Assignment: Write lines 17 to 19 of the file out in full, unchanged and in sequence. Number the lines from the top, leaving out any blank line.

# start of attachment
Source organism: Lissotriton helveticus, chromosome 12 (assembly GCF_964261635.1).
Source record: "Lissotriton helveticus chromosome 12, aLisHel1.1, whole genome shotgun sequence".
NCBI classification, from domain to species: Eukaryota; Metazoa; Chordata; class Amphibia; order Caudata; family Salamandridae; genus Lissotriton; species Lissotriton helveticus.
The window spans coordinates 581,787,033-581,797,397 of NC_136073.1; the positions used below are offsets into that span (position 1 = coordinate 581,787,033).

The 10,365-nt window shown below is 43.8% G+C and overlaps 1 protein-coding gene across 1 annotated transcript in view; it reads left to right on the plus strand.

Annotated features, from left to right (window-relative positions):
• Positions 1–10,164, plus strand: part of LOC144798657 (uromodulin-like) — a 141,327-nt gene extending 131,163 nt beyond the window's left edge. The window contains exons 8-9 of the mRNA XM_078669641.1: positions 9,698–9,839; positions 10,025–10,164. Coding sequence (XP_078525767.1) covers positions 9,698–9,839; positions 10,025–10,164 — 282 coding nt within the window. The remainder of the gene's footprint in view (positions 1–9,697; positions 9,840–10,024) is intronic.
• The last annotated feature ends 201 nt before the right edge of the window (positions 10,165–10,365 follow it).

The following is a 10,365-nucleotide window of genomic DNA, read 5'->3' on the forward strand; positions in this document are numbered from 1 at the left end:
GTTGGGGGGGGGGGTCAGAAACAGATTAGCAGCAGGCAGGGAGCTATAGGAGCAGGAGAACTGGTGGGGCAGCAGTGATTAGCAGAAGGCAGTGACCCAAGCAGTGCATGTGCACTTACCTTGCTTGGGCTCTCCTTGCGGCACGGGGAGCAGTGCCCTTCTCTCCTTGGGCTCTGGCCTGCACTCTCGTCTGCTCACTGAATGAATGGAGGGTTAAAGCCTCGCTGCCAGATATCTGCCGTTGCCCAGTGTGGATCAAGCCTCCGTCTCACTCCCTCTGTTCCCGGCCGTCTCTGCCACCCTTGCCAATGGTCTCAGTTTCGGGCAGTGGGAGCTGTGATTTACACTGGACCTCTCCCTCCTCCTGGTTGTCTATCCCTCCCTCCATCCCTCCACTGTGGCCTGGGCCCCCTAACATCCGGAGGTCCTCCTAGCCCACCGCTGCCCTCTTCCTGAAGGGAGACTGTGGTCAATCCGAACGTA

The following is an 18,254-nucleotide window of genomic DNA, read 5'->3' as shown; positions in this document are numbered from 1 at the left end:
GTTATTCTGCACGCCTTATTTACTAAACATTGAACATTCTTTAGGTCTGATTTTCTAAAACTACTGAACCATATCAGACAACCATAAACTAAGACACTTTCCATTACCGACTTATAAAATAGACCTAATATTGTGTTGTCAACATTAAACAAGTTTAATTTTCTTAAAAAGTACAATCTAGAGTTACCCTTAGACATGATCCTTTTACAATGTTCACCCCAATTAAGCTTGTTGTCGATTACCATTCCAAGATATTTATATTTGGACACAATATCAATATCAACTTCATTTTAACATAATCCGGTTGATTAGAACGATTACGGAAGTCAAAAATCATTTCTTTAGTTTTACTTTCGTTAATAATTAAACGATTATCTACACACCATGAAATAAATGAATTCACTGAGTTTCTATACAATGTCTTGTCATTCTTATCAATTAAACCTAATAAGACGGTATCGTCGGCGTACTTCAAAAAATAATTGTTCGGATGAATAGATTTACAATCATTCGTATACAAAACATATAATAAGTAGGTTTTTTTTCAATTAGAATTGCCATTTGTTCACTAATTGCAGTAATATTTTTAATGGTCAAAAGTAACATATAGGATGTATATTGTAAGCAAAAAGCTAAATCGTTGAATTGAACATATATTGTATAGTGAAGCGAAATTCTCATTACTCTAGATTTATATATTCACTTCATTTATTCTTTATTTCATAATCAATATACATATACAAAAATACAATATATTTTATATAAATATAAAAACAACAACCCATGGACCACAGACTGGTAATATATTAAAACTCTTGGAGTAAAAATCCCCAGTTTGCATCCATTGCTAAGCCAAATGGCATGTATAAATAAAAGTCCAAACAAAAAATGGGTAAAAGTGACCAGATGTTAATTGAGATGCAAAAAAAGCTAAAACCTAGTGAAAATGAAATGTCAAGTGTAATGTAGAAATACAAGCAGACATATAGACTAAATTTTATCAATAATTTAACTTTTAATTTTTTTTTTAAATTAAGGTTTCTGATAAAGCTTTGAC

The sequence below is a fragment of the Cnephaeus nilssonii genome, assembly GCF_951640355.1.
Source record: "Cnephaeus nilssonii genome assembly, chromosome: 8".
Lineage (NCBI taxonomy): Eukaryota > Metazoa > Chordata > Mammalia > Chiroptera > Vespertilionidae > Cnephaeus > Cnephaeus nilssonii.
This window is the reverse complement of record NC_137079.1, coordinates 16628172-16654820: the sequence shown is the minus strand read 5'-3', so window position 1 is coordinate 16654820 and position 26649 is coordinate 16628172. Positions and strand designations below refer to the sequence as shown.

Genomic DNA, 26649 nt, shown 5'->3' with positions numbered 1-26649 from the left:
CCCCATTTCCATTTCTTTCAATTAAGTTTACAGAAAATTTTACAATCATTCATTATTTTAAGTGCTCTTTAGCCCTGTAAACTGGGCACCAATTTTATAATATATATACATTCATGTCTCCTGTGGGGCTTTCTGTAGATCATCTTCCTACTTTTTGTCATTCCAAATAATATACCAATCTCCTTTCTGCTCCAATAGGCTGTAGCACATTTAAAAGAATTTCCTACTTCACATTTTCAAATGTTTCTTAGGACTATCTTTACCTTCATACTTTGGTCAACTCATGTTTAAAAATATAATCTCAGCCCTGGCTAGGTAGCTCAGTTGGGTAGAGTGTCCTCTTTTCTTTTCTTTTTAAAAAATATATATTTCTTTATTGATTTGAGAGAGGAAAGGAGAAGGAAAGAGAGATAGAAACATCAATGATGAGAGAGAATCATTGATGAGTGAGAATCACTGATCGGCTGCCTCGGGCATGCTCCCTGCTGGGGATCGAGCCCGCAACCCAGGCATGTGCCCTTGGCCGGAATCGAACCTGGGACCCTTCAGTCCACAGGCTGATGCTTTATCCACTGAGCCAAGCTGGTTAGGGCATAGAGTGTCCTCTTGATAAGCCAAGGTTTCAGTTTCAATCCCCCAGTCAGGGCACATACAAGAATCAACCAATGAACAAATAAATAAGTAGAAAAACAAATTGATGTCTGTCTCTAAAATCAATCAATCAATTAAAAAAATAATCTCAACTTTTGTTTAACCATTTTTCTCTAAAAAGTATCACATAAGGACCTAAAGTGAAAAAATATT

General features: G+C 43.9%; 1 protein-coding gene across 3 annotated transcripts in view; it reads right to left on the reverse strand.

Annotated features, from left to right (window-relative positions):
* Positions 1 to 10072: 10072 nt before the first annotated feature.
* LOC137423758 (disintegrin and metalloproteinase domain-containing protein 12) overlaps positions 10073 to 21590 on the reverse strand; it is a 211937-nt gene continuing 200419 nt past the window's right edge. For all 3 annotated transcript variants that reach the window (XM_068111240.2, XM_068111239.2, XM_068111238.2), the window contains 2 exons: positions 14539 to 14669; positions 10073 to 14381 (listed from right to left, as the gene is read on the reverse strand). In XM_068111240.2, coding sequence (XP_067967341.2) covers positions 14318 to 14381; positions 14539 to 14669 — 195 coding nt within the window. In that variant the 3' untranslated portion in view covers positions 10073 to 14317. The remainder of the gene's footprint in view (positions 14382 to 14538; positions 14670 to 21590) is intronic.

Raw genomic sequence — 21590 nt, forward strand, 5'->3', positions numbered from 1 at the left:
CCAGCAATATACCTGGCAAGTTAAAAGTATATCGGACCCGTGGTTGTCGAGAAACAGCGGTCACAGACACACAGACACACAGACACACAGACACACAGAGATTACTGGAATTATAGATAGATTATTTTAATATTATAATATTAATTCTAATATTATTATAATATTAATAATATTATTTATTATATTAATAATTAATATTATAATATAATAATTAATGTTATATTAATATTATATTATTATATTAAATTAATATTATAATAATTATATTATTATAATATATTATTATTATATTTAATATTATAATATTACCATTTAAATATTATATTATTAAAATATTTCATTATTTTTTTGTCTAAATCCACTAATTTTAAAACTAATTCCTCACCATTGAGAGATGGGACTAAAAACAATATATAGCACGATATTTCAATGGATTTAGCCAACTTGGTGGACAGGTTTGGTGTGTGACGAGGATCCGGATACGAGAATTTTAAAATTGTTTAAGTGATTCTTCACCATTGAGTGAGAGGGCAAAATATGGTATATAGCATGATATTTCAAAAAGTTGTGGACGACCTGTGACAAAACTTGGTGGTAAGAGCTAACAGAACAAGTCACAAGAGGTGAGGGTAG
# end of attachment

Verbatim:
Genomic DNA, 26649 nt, shown 5'->3' with positions numbered 1-26649 from the left:
CCCCATTTCCATTTCTTTCAATTAAGTTTACAGAAAATTTTACAATCATTCATTATTTTAAGTGCTCTTTAGCCCTGTAAACTGGGCACCAATTTTATAATATATATACATTCATGTCTCCTGTGGGGCTTTCTGTAGATCATCTTCCTACTTTTTGTCATTCCAAATAATATACCAATCTCCTTTCTGCTCCAATAGGCTGTAGCACATTTAAAAGAATTTCCTACTTCACATTTTCAAATGTTTCTTAGGACTATCTTTACCTTCATACTTTGGTCAACTCATGTTTAAAAATATAATCTCAGCCCTGGCTAGGTAGCTCAGTTGGGTAGAGTGTCCTCTTTTCTTTTCTTTTTAAAAAATATATATTTCTTTATTGATTTGAGAGAGGAAAGGAGAAGGAAAGAGAGATAGAAACATCAATGATGAGAGAGAATCATTGATGAGTGAGAATCACTGATCGGCTGCCTCGGGCATGCTCCCTGCTGGGGATCGAGCCCGCAACCCAGGCATGTGCCCTTGGCCGGAATCGAACCTGGGACCCTTCAGTCCACAGGCTGATGCTTTATCCACTGAGCCAAGCTGGTTAGGGCATAGAGTGTCCTCTTGATAAGCCAAGGTTTCAGTTTCAATCCCCCAGTCAGGGCACATACAAGAATCAACCAATGAACAAATAAATAAGTAGAAAAACAAATTGATGTCTGTCTCTAAAATCAATCAATCAATTAAAAAAATAATCTCAACTTTTGTTTAACCATTTTTCTCTAAAAAGTATCACATAAGGACCTAAAGTGAAAAAATATT

General features: G+C 43.9%; 1 protein-coding gene across 3 annotated transcripts in view; it reads right to left on the reverse strand.